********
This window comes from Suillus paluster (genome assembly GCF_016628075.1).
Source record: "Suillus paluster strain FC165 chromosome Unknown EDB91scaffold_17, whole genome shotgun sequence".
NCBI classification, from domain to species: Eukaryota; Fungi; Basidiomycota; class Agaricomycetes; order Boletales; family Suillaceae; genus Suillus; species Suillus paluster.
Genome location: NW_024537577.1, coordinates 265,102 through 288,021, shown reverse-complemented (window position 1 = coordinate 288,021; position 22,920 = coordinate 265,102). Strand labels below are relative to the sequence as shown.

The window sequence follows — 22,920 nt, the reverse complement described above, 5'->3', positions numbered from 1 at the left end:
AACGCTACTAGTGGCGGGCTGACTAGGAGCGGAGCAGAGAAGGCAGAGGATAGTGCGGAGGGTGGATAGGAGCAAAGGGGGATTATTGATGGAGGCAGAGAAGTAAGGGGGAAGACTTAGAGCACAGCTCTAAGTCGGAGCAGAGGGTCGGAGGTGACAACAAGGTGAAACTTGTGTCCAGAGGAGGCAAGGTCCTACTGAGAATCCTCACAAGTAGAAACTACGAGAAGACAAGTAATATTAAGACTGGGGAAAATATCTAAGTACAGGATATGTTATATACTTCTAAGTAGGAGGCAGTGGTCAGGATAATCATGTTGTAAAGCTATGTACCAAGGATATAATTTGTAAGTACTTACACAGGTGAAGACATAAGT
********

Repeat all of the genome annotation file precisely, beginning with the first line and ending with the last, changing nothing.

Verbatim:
This window comes from Suillus paluster (genome assembly GCF_016628075.1).
Source record: "Suillus paluster strain FC165 chromosome Unknown EDB91scaffold_17, whole genome shotgun sequence".
NCBI classification, from domain to species: Eukaryota; Fungi; Basidiomycota; class Agaricomycetes; order Boletales; family Suillaceae; genus Suillus; species Suillus paluster.
Genome location: NW_024537577.1, coordinates 265,102 through 288,021, shown reverse-complemented (window position 1 = coordinate 288,021; position 22,920 = coordinate 265,102). Strand labels below are relative to the sequence as shown.

The window sequence follows — 22,920 nt, the reverse complement described above, 5'->3', positions numbered from 1 at the left end:
AACGCTACTAGTGGCGGGCTGACTAGGAGCGGAGCAGAGAAGGCAGAGGATAGTGCGGAGGGTGGATAGGAGCAAAGGGGGATTATTGATGGAGGCAGAGAAGTAAGGGGGAAGACTTAGAGCACAGCTCTAAGTCGGAGCAGAGGGTCGGAGGTGACAACAAGGTGAAACTTGTGTCCAGAGGAGGCAAGGTCCTACTGAGAATCCTCACAAGTAGAAACTACGAGAAGACAAGTAATATTAAGACTGGGGAAAATATCTAAGTACAGGATATGTTATATACTTCTAAGTAGGAGGCAGTGGTCAGGATAATCATGTTGTAAAGCTATGTACCAAGGATATAATTTGTAAGTACTTACACAGGTGAAGACATAAGT